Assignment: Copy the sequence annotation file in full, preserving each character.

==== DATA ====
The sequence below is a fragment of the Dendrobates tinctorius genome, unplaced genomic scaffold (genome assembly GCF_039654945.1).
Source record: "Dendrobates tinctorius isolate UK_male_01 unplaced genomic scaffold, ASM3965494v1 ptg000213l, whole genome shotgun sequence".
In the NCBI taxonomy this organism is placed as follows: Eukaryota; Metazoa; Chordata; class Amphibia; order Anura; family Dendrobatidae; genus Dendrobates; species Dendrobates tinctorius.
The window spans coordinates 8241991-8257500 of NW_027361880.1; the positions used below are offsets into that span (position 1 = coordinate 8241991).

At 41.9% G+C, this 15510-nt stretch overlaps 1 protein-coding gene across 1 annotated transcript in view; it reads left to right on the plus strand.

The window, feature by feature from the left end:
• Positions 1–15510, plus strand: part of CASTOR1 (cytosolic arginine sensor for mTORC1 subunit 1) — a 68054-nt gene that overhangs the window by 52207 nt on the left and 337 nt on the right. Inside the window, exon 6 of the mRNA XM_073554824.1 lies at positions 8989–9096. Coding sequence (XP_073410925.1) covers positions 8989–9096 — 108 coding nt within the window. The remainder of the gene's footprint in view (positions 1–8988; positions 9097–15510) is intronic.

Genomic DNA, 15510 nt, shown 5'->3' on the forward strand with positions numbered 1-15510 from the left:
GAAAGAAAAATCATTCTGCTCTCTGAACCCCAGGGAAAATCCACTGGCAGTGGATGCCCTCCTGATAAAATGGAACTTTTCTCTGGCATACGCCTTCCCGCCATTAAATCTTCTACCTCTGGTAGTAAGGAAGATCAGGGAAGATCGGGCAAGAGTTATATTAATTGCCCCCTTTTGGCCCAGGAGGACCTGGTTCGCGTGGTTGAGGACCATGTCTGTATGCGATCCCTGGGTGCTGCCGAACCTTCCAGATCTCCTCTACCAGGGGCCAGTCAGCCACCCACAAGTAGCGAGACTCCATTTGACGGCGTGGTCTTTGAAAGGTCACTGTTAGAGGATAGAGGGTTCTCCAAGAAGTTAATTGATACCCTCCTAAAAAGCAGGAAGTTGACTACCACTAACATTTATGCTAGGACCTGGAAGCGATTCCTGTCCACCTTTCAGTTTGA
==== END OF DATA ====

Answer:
The sequence below is a fragment of the Dendrobates tinctorius genome, unplaced genomic scaffold (genome assembly GCF_039654945.1).
Source record: "Dendrobates tinctorius isolate UK_male_01 unplaced genomic scaffold, ASM3965494v1 ptg000213l, whole genome shotgun sequence".
In the NCBI taxonomy this organism is placed as follows: Eukaryota; Metazoa; Chordata; class Amphibia; order Anura; family Dendrobatidae; genus Dendrobates; species Dendrobates tinctorius.
The window spans coordinates 8241991-8257500 of NW_027361880.1; the positions used below are offsets into that span (position 1 = coordinate 8241991).

At 41.9% G+C, this 15510-nt stretch overlaps 1 protein-coding gene across 1 annotated transcript in view; it reads left to right on the plus strand.

The window, feature by feature from the left end:
• Positions 1–15510, plus strand: part of CASTOR1 (cytosolic arginine sensor for mTORC1 subunit 1) — a 68054-nt gene that overhangs the window by 52207 nt on the left and 337 nt on the right. Inside the window, exon 6 of the mRNA XM_073554824.1 lies at positions 8989–9096. Coding sequence (XP_073410925.1) covers positions 8989–9096 — 108 coding nt within the window. The remainder of the gene's footprint in view (positions 1–8988; positions 9097–15510) is intronic.

Genomic DNA, 15510 nt, shown 5'->3' on the forward strand with positions numbered 1-15510 from the left:
GAAAGAAAAATCATTCTGCTCTCTGAACCCCAGGGAAAATCCACTGGCAGTGGATGCCCTCCTGATAAAATGGAACTTTTCTCTGGCATACGCCTTCCCGCCATTAAATCTTCTACCTCTGGTAGTAAGGAAGATCAGGGAAGATCGGGCAAGAGTTATATTAATTGCCCCCTTTTGGCCCAGGAGGACCTGGTTCGCGTGGTTGAGGACCATGTCTGTATGCGATCCCTGGGTGCTGCCGAACCTTCCAGATCTCCTCTACCAGGGGCCAGTCAGCCACCCACAAGTAGCGAGACTCCATTTGACGGCGTGGTCTTTGAAAGGTCACTGTTAGAGGATAGAGGGTTCTCCAAGAAGTTAATTGATACCCTCCTAAAAAGCAGGAAGTTGACTACCACTAACATTTATGCTAGGACCTGGAAGCGATTCCTGTCCACCTTTCAGTTTGA